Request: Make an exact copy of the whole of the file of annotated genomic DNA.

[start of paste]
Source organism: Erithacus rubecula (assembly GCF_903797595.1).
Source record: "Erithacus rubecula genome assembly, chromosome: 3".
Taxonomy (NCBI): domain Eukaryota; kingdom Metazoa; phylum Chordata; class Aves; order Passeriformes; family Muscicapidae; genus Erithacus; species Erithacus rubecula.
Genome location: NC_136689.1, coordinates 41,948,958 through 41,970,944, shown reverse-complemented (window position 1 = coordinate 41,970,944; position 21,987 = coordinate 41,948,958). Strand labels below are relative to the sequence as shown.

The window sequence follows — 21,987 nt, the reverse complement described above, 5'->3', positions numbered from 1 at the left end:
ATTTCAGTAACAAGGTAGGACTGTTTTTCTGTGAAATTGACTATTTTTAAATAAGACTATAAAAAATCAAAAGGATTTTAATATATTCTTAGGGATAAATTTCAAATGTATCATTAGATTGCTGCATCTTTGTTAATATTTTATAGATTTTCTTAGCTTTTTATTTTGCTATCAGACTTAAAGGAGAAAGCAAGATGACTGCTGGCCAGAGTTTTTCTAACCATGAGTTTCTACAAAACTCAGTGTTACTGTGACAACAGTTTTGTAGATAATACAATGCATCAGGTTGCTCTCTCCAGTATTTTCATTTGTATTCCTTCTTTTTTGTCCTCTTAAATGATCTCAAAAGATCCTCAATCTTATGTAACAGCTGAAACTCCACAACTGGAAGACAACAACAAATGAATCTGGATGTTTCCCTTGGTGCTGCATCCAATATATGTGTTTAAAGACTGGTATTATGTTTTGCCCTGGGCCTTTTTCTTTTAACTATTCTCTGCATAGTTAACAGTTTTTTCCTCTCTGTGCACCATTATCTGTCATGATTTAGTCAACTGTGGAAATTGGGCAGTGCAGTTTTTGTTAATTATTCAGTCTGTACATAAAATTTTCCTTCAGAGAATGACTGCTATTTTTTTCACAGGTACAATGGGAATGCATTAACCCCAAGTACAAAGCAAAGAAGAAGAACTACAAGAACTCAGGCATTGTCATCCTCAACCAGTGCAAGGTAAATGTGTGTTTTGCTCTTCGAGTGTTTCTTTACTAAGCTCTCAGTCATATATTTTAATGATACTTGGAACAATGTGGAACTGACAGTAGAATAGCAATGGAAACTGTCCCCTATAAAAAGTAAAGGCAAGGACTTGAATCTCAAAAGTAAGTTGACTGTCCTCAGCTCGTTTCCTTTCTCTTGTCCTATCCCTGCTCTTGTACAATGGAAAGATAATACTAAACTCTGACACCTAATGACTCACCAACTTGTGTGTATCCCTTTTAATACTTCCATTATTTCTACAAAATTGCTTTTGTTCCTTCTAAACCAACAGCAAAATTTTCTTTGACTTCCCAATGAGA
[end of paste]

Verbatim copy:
Source organism: Erithacus rubecula (assembly GCF_903797595.1).
Source record: "Erithacus rubecula genome assembly, chromosome: 3".
Taxonomy (NCBI): domain Eukaryota; kingdom Metazoa; phylum Chordata; class Aves; order Passeriformes; family Muscicapidae; genus Erithacus; species Erithacus rubecula.
Genome location: NC_136689.1, coordinates 41,948,958 through 41,970,944, shown reverse-complemented (window position 1 = coordinate 41,970,944; position 21,987 = coordinate 41,948,958). Strand labels below are relative to the sequence as shown.

The window sequence follows — 21,987 nt, the reverse complement described above, 5'->3', positions numbered from 1 at the left end:
ATTTCAGTAACAAGGTAGGACTGTTTTTCTGTGAAATTGACTATTTTTAAATAAGACTATAAAAAATCAAAAGGATTTTAATATATTCTTAGGGATAAATTTCAAATGTATCATTAGATTGCTGCATCTTTGTTAATATTTTATAGATTTTCTTAGCTTTTTATTTTGCTATCAGACTTAAAGGAGAAAGCAAGATGACTGCTGGCCAGAGTTTTTCTAACCATGAGTTTCTACAAAACTCAGTGTTACTGTGACAACAGTTTTGTAGATAATACAATGCATCAGGTTGCTCTCTCCAGTATTTTCATTTGTATTCCTTCTTTTTTGTCCTCTTAAATGATCTCAAAAGATCCTCAATCTTATGTAACAGCTGAAACTCCACAACTGGAAGACAACAACAAATGAATCTGGATGTTTCCCTTGGTGCTGCATCCAATATATGTGTTTAAAGACTGGTATTATGTTTTGCCCTGGGCCTTTTTCTTTTAACTATTCTCTGCATAGTTAACAGTTTTTTCCTCTCTGTGCACCATTATCTGTCATGATTTAGTCAACTGTGGAAATTGGGCAGTGCAGTTTTTGTTAATTATTCAGTCTGTACATAAAATTTTCCTTCAGAGAATGACTGCTATTTTTTTCACAGGTACAATGGGAATGCATTAACCCCAAGTACAAAGCAAAGAAGAAGAACTACAAGAACTCAGGCATTGTCATCCTCAACCAGTGCAAGGTAAATGTGTGTTTTGCTCTTCGAGTGTTTCTTTACTAAGCTCTCAGTCATATATTTTAATGATACTTGGAACAATGTGGAACTGACAGTAGAATAGCAATGGAAACTGTCCCCTATAAAAAGTAAAGGCAAGGACTTGAATCTCAAAAGTAAGTTGACTGTCCTCAGCTCGTTTCCTTTCTCTTGTCCTATCCCTGCTCTTGTACAATGGAAAGATAATACTAAACTCTGACACCTAATGACTCACCAACTTGTGTGTATCCCTTTTAATACTTCCATTATTTCTACAAAATTGCTTTTGTTCCTTCTAAACCAACAGCAAAATTTTCTTTGACTTCCCAATGAGA